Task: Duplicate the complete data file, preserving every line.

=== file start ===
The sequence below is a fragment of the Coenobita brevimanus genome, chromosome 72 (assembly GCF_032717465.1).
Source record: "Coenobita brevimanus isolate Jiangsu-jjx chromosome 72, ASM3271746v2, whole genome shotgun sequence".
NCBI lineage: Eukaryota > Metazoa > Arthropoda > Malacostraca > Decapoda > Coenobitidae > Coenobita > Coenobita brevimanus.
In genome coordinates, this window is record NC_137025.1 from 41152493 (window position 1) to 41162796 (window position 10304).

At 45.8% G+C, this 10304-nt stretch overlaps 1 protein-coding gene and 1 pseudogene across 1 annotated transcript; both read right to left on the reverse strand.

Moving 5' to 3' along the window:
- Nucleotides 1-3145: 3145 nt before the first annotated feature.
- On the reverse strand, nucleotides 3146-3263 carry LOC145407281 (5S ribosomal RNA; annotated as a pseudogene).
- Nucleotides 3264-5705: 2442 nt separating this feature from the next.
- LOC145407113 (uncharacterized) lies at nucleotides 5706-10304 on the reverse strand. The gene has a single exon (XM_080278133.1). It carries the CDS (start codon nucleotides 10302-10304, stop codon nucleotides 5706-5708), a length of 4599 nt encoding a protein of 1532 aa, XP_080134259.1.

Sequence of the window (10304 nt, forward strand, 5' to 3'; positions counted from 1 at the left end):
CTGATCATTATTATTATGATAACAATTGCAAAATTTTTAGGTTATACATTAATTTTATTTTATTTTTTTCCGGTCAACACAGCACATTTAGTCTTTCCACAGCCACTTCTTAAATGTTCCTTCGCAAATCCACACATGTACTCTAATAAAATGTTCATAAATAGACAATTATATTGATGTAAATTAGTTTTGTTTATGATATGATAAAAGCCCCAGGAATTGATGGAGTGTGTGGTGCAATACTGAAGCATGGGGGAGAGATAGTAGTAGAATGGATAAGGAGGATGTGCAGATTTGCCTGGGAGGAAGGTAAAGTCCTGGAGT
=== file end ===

The sequence below is a fragment of the Coenobita brevimanus genome, chromosome 72 (assembly GCF_032717465.1).
Source record: "Coenobita brevimanus isolate Jiangsu-jjx chromosome 72, ASM3271746v2, whole genome shotgun sequence".
NCBI lineage: Eukaryota > Metazoa > Arthropoda > Malacostraca > Decapoda > Coenobitidae > Coenobita > Coenobita brevimanus.
In genome coordinates, this window is record NC_137025.1 from 41152493 (window position 1) to 41162796 (window position 10304).

At 45.8% G+C, this 10304-nt stretch overlaps 1 protein-coding gene and 1 pseudogene across 1 annotated transcript; both read right to left on the reverse strand.

Moving 5' to 3' along the window:
- Nucleotides 1-3145: 3145 nt before the first annotated feature.
- On the reverse strand, nucleotides 3146-3263 carry LOC145407281 (5S ribosomal RNA; annotated as a pseudogene).
- Nucleotides 3264-5705: 2442 nt separating this feature from the next.
- LOC145407113 (uncharacterized) lies at nucleotides 5706-10304 on the reverse strand. The gene has a single exon (XM_080278133.1). It carries the CDS (start codon nucleotides 10302-10304, stop codon nucleotides 5706-5708), a length of 4599 nt encoding a protein of 1532 aa, XP_080134259.1.

Sequence of the window (10304 nt, forward strand, 5' to 3'; positions counted from 1 at the left end):
CTGATCATTATTATTATGATAACAATTGCAAAATTTTTAGGTTATACATTAATTTTATTTTATTTTTTTCCGGTCAACACAGCACATTTAGTCTTTCCACAGCCACTTCTTAAATGTTCCTTCGCAAATCCACACATGTACTCTAATAAAATGTTCATAAATAGACAATTATATTGATGTAAATTAGTTTTGTTTATGATATGATAAAAGCCCCAGGAATTGATGGAGTGTGTGGTGCAATACTGAAGCATGGGGGAGAGATAGTAGTAGAATGGATAAGGAGGATGTGCAGATTTGCCTGGGAGGAAGGTAAAGTCCTGGAGT